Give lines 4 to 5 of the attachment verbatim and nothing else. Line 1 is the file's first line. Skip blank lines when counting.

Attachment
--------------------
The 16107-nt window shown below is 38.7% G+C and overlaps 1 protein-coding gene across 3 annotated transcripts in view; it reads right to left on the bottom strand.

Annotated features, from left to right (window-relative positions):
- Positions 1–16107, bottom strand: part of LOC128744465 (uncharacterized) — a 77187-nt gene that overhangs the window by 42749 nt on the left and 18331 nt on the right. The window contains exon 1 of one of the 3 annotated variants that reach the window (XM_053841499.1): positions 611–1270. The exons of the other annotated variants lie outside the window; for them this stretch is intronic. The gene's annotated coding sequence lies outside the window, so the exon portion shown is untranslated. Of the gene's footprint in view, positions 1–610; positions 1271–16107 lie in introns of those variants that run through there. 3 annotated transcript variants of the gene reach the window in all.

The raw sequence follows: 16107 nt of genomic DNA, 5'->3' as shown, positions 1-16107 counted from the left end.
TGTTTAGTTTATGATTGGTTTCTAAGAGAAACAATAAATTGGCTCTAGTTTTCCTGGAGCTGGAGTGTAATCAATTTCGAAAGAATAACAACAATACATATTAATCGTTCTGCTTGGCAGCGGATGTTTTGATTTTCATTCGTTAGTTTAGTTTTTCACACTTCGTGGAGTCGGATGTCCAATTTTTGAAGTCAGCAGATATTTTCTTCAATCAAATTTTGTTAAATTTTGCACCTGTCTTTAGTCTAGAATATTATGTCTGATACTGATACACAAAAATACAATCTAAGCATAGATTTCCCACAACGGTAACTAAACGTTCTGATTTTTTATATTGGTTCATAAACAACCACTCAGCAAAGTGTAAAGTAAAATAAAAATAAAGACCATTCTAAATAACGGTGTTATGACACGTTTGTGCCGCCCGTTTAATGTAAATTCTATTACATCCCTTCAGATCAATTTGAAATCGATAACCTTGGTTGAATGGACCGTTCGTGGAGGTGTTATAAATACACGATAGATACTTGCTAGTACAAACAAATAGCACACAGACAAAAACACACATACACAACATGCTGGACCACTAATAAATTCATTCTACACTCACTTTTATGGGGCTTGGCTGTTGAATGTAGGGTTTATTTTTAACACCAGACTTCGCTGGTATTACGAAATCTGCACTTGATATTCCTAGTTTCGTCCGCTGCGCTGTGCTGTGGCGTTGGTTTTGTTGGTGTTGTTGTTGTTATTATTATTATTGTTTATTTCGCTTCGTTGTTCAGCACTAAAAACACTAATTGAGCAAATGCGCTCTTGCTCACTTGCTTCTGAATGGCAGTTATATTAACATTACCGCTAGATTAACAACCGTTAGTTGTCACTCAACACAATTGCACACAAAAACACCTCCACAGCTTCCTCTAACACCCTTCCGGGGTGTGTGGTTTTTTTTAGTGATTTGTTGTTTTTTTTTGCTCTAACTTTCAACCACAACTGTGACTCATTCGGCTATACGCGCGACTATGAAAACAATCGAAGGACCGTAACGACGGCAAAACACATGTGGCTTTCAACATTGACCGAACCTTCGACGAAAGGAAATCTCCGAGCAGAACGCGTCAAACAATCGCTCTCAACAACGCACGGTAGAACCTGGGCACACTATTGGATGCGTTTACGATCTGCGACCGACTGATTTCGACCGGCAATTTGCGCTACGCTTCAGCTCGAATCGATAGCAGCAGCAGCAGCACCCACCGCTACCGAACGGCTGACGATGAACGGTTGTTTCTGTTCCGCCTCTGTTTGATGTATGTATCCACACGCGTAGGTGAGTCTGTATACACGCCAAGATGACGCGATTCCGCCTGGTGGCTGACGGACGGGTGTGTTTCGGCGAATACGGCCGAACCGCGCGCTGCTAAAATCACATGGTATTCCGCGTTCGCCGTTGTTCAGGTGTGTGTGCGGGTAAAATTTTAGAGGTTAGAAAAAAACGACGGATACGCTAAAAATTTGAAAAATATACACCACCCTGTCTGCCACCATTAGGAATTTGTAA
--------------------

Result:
The raw sequence follows: 16107 nt of genomic DNA, 5'->3' as shown, positions 1-16107 counted from the left end.
TGTTTAGTTTATGATTGGTTTCTAAGAGAAACAATAAATTGGCTCTAGTTTTCCTGGAGCTGGAGTGTAATCAATTTCGAAAGAATAACAACAATACATATTAATCGTTCTGCTTGGCAGCGGATGTTTTGATTTTCATTCGTTAGTTTAGTTTTTCACACTTCGTGGAGTCGGATGTCCAATTTTTGAAGTCAGCAGATATTTTCTTCAATCAAATTTTGTTAAATTTTGCACCTGTCTTTAGTCTAGAATATTATGTCTGATACTGATACACAAAAATACAATCTAAGCATAGATTTCCCACAACGGTAACTAAACGTTCTGATTTTTTATATTGGTTCATAAACAACCACTCAGCAAAGTGTAAAGTAAAATAAAAATAAAGACCATTCTAAATAACGGTGTTATGACACGTTTGTGCCGCCCGTTTAATGTAAATTCTATTACATCCCTTCAGATCAATTTGAAATCGATAACCTTGGTTGAATGGACCGTTCGTGGAGGTGTTATAAATACACGATAGATACTTGCTAGTACAAACAAATAGCACACAGACAAAAACACACATACACAACATGCTGGACCACTAATAAATTCATTCTACACTCACTTTTATGGGGCTTGGCTGTTGAATGTAGGGTTTATTTTTAACACCAGACTTCGCTGGTATTACGAAATCTGCACTTGATATTCCTAGTTTCGTCCGCTGCGCTGTGCTGTGGCGTTGGTTTTGTTGGTGTTGTTGTTGTTATTATTATTATTGTTTATTTCGCTTCGTTGTTCAGCACTAAAAACACTAATTGAGCAAATGCGCTCTTGCTCACTTGCTTCTGAATGGCAGTTATATTAACATTACCGCTAGATTAACAACCGTTAGTTGTCACTCAACACAATTGCACACAAAAACACCTCCACAGCTTCCTCTAACACCCTTCCGGGGTGTGTGGTTTTTTTTAGTGATTTGTTGTTTTTTTTTGCTCTAACTTTCAACCACAACTGTGACTCATTCGGCTATACGCGCGACTATGAAAACAATCGAAGGACCGTAACGACGGCAAAACACATGTGGCTTTCAACATTGACCGAACCTTCGACGAAAGGAAATCTCCGAGCAGAACGCGTCAAACAATCGCTCTCAACAACGCACGGTAGAACCTGGGCACACTATTGGATGCGTTTACGATCTGCGACCGACTGATTTCGACCGGCAATTTGCGCTACGCTTCAGCTCGAATCGATAGCAGCAGCAGCAGCACCCACCGCTACCGAACGGCTGACGATGAACGGTTGTTTCTGTTCCGCCTCTGTTTGATGTATGTATCCACACGCGTAGGTGAGTCTGTATACACGCCAAGATGACGCGATTCCGCCTGGTGGCTGACGGACGGGTGTGTTTCGGCGAATACGGCCGAACCGCGCGCTGCTAAAATCACATGGTATTCCGCGTTCGCCGTTGTTCAGGTGTGTGTGCGGGTAAAATTTTAGAGGTTAGAAAAAAACGACGGATACGCTAAAAATTTGAAAAATATACACCACCCTGTCTGCCACCATTAGGAATTTGTAA